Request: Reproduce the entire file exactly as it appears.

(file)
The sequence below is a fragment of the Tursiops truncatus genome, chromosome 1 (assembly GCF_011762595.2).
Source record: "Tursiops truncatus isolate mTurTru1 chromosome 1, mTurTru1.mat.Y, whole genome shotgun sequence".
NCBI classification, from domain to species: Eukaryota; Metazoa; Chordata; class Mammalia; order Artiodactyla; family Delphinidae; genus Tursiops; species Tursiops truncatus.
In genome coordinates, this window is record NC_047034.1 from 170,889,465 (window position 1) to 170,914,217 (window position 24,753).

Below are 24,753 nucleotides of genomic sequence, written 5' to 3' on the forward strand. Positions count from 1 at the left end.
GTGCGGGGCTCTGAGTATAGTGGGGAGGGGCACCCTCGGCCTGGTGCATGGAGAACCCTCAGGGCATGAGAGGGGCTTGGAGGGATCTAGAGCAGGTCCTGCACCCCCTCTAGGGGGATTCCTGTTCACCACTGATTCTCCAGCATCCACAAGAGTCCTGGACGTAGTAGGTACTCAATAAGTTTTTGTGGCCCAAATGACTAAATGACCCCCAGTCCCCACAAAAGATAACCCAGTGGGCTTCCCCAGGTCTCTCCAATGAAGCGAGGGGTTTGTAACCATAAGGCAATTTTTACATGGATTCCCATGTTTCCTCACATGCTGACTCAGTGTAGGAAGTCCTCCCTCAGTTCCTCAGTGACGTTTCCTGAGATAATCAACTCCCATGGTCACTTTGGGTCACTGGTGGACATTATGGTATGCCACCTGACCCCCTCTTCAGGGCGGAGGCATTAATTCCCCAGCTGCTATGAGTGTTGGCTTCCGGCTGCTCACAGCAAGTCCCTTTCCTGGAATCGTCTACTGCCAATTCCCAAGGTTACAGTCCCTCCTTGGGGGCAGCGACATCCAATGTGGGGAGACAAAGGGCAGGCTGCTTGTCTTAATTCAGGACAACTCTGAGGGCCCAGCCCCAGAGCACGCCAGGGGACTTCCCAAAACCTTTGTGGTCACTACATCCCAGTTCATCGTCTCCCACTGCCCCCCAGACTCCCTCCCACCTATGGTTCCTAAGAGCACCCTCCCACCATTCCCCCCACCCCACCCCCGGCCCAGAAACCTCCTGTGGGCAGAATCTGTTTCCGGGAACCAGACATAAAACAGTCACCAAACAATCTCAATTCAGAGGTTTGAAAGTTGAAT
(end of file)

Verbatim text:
The sequence below is a fragment of the Tursiops truncatus genome, chromosome 1 (assembly GCF_011762595.2).
Source record: "Tursiops truncatus isolate mTurTru1 chromosome 1, mTurTru1.mat.Y, whole genome shotgun sequence".
NCBI classification, from domain to species: Eukaryota; Metazoa; Chordata; class Mammalia; order Artiodactyla; family Delphinidae; genus Tursiops; species Tursiops truncatus.
In genome coordinates, this window is record NC_047034.1 from 170,889,465 (window position 1) to 170,914,217 (window position 24,753).

Below are 24,753 nucleotides of genomic sequence, written 5' to 3' on the forward strand. Positions count from 1 at the left end.
GTGCGGGGCTCTGAGTATAGTGGGGAGGGGCACCCTCGGCCTGGTGCATGGAGAACCCTCAGGGCATGAGAGGGGCTTGGAGGGATCTAGAGCAGGTCCTGCACCCCCTCTAGGGGGATTCCTGTTCACCACTGATTCTCCAGCATCCACAAGAGTCCTGGACGTAGTAGGTACTCAATAAGTTTTTGTGGCCCAAATGACTAAATGACCCCCAGTCCCCACAAAAGATAACCCAGTGGGCTTCCCCAGGTCTCTCCAATGAAGCGAGGGGTTTGTAACCATAAGGCAATTTTTACATGGATTCCCATGTTTCCTCACATGCTGACTCAGTGTAGGAAGTCCTCCCTCAGTTCCTCAGTGACGTTTCCTGAGATAATCAACTCCCATGGTCACTTTGGGTCACTGGTGGACATTATGGTATGCCACCTGACCCCCTCTTCAGGGCGGAGGCATTAATTCCCCAGCTGCTATGAGTGTTGGCTTCCGGCTGCTCACAGCAAGTCCCTTTCCTGGAATCGTCTACTGCCAATTCCCAAGGTTACAGTCCCTCCTTGGGGGCAGCGACATCCAATGTGGGGAGACAAAGGGCAGGCTGCTTGTCTTAATTCAGGACAACTCTGAGGGCCCAGCCCCAGAGCACGCCAGGGGACTTCCCAAAACCTTTGTGGTCACTACATCCCAGTTCATCGTCTCCCACTGCCCCCCAGACTCCCTCCCACCTATGGTTCCTAAGAGCACCCTCCCACCATTCCCCCCACCCCACCCCCGGCCCAGAAACCTCCTGTGGGCAGAATCTGTTTCCGGGAACCAGACATAAAACAGTCACCAAACAATCTCAATTCAGAGGTTTGAAAGTTGAAT